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On Air: Do you admire the French Protesters?

Claudia Bradshaw Claudia Bradshaw | 10:47 UK time, Tuesday, 26 October 2010

 

After weeks of protest and days of strikes, it's the students turn today. They are planning mass street rallies in France. But as a quarter of refinery workers return to work and rubbish collectors suspend their strike in Marseille, some are claiming the protests are running out of steam.

Seven refineries are still closed and unless they re-open France could still face an even worse fuel crisis. The French government, which is due to have a final vote on pension reforms this week, has warned the disruption is harming its economic recovery. People around the world are split over whether they think the French people are setting the right example.

Here are some emails to the BBC from people who certainly don't agree with their tactics...

Linda in Texas: I agree with the President. In order to help to get the economy back on track you have to have more people working. The retirement age is 65 in the states. The protestors are not using the brains that God gave them.

Lebaud in Morocco: Bravo Sarkozy and the Senate. Wake up France and face reality. Those famous 'egotistical' words of De Gaulle, 'without France the light of the world would go out' no longer applies. If the strikers and the unions continue to hold France at ransom the only light that will diminish is in France.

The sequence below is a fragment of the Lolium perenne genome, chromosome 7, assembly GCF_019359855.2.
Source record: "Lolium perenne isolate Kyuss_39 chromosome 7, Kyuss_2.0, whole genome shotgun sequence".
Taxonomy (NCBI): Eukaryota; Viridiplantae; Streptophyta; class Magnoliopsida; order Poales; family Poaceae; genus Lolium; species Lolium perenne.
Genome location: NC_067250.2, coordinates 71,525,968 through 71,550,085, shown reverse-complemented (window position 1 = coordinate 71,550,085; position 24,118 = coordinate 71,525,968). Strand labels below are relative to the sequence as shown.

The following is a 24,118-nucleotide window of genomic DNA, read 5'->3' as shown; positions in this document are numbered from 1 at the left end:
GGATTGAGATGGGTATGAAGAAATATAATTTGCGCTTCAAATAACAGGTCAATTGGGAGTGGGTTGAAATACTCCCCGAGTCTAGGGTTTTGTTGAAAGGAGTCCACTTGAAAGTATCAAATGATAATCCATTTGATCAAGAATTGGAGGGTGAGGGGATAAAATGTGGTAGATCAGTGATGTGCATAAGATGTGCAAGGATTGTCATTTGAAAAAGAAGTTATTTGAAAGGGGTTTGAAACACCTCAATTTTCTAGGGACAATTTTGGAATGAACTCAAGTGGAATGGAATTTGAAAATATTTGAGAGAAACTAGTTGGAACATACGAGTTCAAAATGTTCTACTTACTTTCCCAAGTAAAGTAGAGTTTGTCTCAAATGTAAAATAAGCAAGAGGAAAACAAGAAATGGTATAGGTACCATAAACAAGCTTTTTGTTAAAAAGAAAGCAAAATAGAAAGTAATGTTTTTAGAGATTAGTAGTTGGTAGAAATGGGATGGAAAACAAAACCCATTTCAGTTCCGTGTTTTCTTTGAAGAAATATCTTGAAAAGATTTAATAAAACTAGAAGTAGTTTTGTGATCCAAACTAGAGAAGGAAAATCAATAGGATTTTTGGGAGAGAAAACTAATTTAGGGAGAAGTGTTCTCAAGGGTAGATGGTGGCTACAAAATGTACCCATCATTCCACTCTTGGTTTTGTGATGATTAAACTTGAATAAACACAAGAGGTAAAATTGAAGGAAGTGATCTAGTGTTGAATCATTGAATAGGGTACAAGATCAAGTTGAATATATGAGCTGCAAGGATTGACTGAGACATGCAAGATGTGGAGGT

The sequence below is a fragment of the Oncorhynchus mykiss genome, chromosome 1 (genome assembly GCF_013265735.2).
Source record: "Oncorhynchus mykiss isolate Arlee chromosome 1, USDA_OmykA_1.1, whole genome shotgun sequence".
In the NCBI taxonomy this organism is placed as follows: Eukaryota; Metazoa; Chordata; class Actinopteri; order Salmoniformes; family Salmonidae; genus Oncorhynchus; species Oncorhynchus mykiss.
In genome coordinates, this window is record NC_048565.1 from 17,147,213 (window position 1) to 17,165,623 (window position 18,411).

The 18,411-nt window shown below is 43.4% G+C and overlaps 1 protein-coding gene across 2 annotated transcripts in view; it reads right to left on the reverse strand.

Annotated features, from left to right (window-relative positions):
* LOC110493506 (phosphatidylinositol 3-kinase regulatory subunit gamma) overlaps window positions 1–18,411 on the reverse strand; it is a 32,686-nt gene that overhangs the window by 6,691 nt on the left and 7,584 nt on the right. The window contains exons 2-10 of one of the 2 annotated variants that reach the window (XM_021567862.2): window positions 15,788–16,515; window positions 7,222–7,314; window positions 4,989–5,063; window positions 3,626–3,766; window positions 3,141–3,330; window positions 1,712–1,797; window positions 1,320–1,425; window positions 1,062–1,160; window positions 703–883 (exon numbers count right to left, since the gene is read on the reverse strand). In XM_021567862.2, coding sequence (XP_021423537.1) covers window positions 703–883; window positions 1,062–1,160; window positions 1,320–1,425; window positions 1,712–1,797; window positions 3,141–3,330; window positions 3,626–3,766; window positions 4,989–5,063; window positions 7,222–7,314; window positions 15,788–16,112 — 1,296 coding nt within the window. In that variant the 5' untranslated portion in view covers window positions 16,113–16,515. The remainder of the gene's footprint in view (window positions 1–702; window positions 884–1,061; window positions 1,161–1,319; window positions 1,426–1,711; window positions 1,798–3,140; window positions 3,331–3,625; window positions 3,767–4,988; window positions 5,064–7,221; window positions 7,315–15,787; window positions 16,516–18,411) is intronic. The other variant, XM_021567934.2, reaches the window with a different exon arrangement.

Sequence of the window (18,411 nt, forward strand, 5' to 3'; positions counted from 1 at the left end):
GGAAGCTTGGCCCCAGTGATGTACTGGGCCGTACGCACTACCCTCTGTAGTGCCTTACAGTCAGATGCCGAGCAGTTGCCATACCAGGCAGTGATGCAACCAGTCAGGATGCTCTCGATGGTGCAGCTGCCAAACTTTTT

And Christopher in Switzerland: I fail to understand the French. I think they have it too good for too long. In the rest of Europe retirement is between 65 and 70. I am 66 and happy to continue working and indeed am glad that I am still considered to have a value for our business. Wake up France you cannot continue to pay more than you receive, a recipe for bankruptcy.

Piglet in France blogs: How many people do I know that are still students in France aged 28, 29 or even 30? I'm not talking about foreign students either or mature students, I'm talking about people who have never worked (it's not that normal to get a student job here), never contributed to the system and are now demonstrating in the streets so that they get their pension?

Kurren tweets: France: out of the market, no internet access, permanent strikes, nonsense state support for newspapers. Is France the new Portugal?

But lots of people do admire what the French people are doing...

Sherry in the USA blogging about the US mid-terms says: Look at the mass strikes and protests in France involving millions of workers and youth who are defying policies that will gut their welfare state. They are showing an alternative route to social and economic change that is more likely to have a profound impact on their future than anything that happens at the ballot box.

Doris in Canada emails: World-wide, ordinary people have figured out that these "austerity" measures are to pay for the bank bail-outs.

And Bob blogs: They are striking to protect a way of life that they have already fought hard to acquire, a way of life that provides them with the kind of social security that protects everyone, from the most disadvantaged members of society right on up to Madame Bettencourt, the kind of security that the nation that proclaims itself the greatest in the history of the earth should be providing to its citizens.

What's your response? Do you admire the French Protesters?

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